Anyway Oracle, we are way off topic. I started posting on this thread to counter the attacks on the public sector with regard to the CV crisis. I’ve said what I wanted (and more than I intended). We’ll never agree and I don’t want to Hi-jack the corona virus thread any longer than I have. I’m off back to the occasional lurk.
    Last edited by jackd; 23-05-2020 at 12:16 AM.

  10. #880
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    Quote Originally Posted by creaky View Post
    Surely tax dodging implies intent, public sector workers are just the beneficiaries of a system they chose to work in.
    So called “ tax dodging” is a massively exaggerated media myth, based on poor understanding of how international corporations have to work, and so called “ avoidance” is simply working within the rules which you claim is fair.

    All businessmen are accused of sharp practice, and for the vast majority it is unfair.

    I used similar mechanisms to repatriate profit to the UK , just as US companies are obliged to repatriate profit there, it is after all where all the money was invested into intellectual property, so charging regional subsidiaries for the IPR ( cost of developing! ) and avoiding double taxation is sensible.

    Because of the way the US system works, US companies cannot afford to repatriate money if they want to avoid double taxation. It is why some hold IPR offshore.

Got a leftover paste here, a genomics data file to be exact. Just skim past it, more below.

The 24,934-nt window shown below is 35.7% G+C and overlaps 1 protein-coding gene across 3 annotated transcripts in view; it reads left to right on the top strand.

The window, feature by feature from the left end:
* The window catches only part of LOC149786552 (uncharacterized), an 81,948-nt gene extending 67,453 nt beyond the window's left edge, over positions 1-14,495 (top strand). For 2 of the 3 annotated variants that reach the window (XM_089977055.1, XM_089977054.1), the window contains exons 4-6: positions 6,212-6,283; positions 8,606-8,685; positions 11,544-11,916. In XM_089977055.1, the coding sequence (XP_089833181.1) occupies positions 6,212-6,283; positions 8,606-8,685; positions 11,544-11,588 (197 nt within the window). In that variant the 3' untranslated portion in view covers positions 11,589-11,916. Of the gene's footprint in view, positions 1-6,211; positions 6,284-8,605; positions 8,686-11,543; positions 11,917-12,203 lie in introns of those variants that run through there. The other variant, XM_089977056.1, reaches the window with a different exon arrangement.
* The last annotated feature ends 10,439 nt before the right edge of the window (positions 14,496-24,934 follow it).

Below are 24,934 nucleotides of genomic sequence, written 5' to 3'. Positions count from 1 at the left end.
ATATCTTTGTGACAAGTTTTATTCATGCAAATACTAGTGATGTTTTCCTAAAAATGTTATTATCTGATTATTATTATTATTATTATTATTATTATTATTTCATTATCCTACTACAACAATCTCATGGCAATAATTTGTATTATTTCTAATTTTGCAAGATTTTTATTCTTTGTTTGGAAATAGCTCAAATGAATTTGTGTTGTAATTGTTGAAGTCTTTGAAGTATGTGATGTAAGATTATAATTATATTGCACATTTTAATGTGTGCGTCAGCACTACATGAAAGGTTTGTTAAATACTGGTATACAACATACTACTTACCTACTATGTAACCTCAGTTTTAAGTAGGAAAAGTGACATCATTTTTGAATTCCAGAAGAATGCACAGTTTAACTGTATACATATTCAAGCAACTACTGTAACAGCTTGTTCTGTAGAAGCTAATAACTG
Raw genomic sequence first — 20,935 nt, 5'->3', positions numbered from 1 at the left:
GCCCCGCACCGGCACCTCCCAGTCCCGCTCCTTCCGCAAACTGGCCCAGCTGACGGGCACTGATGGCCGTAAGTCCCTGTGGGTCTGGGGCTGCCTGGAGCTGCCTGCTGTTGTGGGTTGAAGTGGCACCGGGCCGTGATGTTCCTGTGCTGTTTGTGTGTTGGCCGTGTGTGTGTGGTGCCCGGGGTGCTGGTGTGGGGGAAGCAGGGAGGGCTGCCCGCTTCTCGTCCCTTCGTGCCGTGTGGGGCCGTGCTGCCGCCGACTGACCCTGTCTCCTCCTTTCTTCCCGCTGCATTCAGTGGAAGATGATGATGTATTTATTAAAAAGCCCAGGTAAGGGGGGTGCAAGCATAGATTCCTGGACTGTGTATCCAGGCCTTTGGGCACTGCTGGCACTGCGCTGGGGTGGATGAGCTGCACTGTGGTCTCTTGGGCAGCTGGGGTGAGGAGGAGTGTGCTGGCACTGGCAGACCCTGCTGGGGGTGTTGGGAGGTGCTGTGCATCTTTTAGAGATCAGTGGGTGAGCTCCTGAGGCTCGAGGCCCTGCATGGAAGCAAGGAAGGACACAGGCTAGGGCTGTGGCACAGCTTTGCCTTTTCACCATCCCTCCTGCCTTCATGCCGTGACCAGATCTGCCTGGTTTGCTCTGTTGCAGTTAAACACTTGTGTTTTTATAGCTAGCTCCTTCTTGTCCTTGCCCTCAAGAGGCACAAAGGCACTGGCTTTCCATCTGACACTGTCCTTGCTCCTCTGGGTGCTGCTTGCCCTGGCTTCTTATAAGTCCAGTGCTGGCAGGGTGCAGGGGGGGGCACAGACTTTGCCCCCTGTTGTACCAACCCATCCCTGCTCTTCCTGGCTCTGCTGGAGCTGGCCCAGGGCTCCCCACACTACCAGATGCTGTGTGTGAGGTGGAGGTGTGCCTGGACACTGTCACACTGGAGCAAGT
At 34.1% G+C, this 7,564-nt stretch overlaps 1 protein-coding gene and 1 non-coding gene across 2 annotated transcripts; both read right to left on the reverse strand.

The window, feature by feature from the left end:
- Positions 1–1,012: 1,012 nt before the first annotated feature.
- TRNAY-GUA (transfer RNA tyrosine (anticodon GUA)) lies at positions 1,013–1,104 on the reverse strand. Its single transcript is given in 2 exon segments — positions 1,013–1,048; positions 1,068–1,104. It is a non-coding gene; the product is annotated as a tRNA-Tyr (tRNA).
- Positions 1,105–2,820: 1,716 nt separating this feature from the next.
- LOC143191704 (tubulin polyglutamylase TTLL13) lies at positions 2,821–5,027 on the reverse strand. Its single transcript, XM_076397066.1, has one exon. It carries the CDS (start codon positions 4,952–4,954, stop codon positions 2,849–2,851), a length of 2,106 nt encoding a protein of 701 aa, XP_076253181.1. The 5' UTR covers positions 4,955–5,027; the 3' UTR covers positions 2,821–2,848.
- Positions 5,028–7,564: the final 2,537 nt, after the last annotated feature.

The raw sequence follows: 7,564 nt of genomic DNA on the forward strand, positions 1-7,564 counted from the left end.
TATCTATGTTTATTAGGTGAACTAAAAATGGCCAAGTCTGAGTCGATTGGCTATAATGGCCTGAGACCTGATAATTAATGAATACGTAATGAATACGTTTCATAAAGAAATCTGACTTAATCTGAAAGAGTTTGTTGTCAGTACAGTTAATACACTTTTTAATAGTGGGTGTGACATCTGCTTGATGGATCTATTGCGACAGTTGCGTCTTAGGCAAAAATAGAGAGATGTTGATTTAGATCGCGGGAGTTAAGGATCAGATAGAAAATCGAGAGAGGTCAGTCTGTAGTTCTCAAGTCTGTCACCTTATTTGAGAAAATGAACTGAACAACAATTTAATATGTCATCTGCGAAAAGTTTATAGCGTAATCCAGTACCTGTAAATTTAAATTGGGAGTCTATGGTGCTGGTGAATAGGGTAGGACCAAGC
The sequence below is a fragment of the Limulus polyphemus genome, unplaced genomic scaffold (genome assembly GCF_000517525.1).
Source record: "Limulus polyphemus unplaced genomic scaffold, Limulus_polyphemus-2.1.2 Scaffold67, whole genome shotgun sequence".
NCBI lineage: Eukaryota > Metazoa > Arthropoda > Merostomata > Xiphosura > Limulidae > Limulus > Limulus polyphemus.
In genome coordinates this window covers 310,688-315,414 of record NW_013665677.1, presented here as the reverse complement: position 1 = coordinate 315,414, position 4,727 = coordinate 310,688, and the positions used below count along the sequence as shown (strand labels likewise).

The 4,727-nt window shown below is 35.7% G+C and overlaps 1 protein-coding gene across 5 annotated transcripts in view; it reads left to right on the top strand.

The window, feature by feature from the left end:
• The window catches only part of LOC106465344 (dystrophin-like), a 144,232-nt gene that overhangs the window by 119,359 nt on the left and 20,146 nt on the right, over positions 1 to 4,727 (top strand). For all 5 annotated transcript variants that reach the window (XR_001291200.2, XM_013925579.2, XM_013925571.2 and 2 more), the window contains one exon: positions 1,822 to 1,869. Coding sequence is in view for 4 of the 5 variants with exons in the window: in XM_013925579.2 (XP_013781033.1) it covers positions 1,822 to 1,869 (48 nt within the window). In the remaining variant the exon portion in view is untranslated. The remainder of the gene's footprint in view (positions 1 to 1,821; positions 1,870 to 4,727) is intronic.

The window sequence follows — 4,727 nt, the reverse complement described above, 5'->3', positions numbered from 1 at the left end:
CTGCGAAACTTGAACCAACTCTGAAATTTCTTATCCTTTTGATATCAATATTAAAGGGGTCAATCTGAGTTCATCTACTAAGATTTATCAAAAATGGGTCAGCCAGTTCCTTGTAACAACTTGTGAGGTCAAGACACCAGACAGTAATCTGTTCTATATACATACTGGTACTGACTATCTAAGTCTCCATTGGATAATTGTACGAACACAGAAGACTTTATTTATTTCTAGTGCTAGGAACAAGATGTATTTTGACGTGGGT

Look at cause Celebres: take the Accounts of an apple for example and see they pay tax at eyewatering rates close to 30 percent. Look at amazon see it reinvests every penny, so it doesn’t make any money! That’s why it pays little tax.

    Facebook pays little but it only has a small set up here and because employees are paid highly , personal tax is far higher than corp tax, so the taxman wins by that!

    Tax allowances are a necessary part of making tax systems function, and corporation tax is an unfair and unnnecessary double tax to begin with, based on an opinion not a fact called profit. There is no right answer to transfer pricing, despite the EU determination to screw apple.

    All are tax dodgers in the same sense.

    I bet you are too!

    I have no idea who you are, I will wager you take the tax relief on pension payments. And So you too are a tax dodger with “ intent”

    There is no obligation to donate tax over the minimum required by the system.

    Very little tax is paid by the bottom half of society, and the lowest part are given credits, so they are the best tax dodgers of all, they are net recipients!

    Public sector employees using the HMRC multiplier for pension limits are screwing the taxman royally. The rule makers make rules that benefit themselves. And with them the public sector generally.

    You cannot accidentally early retire, all of public sector know the retirement age.
    MPs knew the math when they decided to cheat the taxpayer out of all the tax they ever pay.

    The problem is put people in charge of other people’s money, and they are all creative about claiming sone of it.

    The fact that others are screwing the system doesn’t make it right.
    Last edited by Oracle; 23-05-2020 at 04:53 AM.